(a) Exemplary single-molecule trajectories from ligand-jump SiM-KARTS experiments composed of three time segments. Anti-SD probe binding to the same set of individual Tte mRNA molecules is monitored first in the absence of preQ1 (Minus), then in the presence of 16 μM preQ1 (Plus) and again in the absence of preQ1 (Minus′). Each axis break represents a 50-s dark period between segments during which buffer was exchanged. (b) Distribution of burst density rankings for each segment of an individual molecule’s trajectory, for all molecules in the ligand-jump SiM-KARTS experiment (N=97). (c) Rastergram displaying the bursting behaviour of the Tte mRNA molecules in b. Bursts are displayed as black bars. Individual probe-binding events (spikes) are omitted for clarity.

Discussion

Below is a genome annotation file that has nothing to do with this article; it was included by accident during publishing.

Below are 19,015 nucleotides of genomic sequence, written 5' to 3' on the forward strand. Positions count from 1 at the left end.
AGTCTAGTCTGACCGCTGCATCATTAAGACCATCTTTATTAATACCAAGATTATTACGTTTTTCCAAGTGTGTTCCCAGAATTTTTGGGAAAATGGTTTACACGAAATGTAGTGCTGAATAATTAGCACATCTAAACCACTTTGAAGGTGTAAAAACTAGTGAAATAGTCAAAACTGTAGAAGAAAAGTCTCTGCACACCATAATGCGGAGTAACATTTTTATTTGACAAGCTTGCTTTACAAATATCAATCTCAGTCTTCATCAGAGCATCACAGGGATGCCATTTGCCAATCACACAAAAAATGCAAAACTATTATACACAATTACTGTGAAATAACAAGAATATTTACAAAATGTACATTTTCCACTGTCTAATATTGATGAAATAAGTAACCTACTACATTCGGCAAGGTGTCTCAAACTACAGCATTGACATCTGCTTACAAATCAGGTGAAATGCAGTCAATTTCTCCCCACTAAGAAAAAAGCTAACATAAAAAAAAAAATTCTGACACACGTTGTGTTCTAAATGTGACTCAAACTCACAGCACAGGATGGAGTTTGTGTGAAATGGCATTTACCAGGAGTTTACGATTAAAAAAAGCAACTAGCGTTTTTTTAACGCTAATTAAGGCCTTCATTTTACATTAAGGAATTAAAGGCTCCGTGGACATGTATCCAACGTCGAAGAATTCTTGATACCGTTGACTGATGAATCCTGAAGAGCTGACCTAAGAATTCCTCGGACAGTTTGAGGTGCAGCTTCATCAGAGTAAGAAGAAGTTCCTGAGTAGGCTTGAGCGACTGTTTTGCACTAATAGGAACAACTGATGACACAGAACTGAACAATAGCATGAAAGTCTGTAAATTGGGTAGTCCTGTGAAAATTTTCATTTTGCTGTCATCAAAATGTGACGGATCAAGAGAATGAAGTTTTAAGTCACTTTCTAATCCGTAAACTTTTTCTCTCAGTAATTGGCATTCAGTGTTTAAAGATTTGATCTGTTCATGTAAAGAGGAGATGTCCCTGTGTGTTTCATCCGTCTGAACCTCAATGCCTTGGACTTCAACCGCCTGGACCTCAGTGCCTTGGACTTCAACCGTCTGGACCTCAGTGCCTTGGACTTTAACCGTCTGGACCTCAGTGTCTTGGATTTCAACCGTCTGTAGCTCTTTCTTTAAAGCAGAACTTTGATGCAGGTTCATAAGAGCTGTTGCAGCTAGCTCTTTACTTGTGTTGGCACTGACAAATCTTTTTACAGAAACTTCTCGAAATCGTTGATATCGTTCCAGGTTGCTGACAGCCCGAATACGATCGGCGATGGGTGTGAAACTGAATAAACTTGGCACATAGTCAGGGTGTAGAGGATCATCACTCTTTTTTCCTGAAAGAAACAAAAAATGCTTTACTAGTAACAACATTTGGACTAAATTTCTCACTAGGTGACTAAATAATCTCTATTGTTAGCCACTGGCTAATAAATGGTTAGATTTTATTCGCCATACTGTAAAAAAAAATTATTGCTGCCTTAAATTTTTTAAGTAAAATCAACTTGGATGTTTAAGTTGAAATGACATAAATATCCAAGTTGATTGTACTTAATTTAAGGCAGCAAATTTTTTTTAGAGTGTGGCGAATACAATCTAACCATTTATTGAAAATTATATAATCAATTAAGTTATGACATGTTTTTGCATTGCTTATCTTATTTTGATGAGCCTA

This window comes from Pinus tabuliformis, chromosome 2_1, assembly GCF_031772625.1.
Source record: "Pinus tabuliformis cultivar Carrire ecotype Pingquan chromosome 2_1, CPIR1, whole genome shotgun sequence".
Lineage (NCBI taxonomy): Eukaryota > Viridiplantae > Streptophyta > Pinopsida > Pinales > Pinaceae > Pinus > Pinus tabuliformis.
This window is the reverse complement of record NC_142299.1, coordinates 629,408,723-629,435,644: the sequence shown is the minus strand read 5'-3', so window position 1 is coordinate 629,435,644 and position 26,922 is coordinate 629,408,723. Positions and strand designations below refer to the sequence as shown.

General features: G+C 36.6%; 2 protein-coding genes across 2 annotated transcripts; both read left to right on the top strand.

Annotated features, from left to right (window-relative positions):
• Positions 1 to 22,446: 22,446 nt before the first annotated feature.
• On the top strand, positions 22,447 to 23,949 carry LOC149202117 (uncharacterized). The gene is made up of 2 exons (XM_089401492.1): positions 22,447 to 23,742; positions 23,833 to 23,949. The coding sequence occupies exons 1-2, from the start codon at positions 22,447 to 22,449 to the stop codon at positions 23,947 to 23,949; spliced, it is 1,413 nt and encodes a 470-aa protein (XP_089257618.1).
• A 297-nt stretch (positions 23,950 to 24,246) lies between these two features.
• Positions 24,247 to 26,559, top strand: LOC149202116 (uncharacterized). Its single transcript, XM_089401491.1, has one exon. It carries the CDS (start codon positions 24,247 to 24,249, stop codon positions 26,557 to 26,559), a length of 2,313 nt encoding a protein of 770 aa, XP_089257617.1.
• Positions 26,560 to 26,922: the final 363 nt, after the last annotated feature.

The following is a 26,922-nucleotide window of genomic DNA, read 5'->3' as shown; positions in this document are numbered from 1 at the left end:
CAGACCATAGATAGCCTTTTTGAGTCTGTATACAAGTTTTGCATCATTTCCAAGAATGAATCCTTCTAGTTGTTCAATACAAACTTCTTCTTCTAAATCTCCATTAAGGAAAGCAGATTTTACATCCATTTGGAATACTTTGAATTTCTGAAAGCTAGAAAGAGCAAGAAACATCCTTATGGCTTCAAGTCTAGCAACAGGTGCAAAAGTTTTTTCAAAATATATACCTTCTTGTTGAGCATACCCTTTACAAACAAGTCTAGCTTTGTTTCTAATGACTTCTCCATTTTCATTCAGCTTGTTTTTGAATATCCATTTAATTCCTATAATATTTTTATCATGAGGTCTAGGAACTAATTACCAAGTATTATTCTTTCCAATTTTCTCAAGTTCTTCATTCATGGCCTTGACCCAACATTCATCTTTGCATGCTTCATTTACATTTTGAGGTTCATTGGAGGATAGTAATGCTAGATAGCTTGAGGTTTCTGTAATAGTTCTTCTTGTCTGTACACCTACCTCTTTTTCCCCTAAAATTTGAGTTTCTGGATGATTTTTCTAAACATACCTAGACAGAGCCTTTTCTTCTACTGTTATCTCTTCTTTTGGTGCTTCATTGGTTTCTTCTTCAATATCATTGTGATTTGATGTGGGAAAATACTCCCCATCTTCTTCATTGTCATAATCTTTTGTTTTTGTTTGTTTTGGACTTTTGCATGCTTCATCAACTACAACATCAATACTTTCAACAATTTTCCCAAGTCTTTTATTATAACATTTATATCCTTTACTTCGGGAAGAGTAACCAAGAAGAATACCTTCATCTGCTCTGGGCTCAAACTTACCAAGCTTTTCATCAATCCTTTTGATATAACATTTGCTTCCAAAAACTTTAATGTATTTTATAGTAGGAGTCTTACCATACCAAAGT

It is generally thought that translational riboswitches achieve gene regulation through a ligand-mediated conformational change in the aptamer domain that is then transduced into the downstream expression platform to actuate an ON/OFF switch in gene expression1,2,3,4,5. However, the molecular underpinnings of this transduction, especially in the context of the native gene, are still poorly studied and understood. Here we present SiM-KARTS as a cost-effective and relatively non-invasive alternative technique to FRET that sensitively probes site-specific changes in secondary structure of arbitrarily large or complex single RNA molecules in real-time and without the need for covalently modifying the targeted RNA, which can be an inefficient and expensive undertaking. Utilizing an anti-SD probe mimicking the 3′ end of the corresponding 16S rRNA, we used SiM-KARTS to quantify the accessibility of the SD sequence in the expression platform of an mRNA hosting a small preQ1 riboswitch over a significantly longer time window than a similar FRET experiment, since SiM-KARTS is inherently not limited by photobleaching. The resulting extended observation of single molecules is critical for long RNAs that demonstrate relatively slow changes in structure, such as the accessibility changes in the SD sequence of the mRNA studied here. As expected, we detected a decrease in SD accessibility on addition of preQ1 as a marked decrease in the binding rate constant kon of the probe. Less expectedly, however, probe-binding events to a single mRNA (spikes) typically occurred in bursts. Consequently, spike train analysis of these bursts provided evidence for two conformational states repeatedly interconverting within single molecules that are characterized by periods of high and low SD accessibility. Unexpectedly, these two states were observed not only in the absence of preQ1, but also at saturating ligand concentration, indicating that the riboswitch continues to occasionally sample a conformation with high SD accessibility. Finally, nonequilibrium ligand-jump experiments indicated that single mRNA molecules only imperfectly switch between high and low SD accessibility. These findings rationalize the significant, but relatively modest impact of saturating preQ1 concentrations on the in vitro translation output of the mRNA and lead us to propose the model for stochastic riboswitch-controlled gene expression depicted in Fig. 6.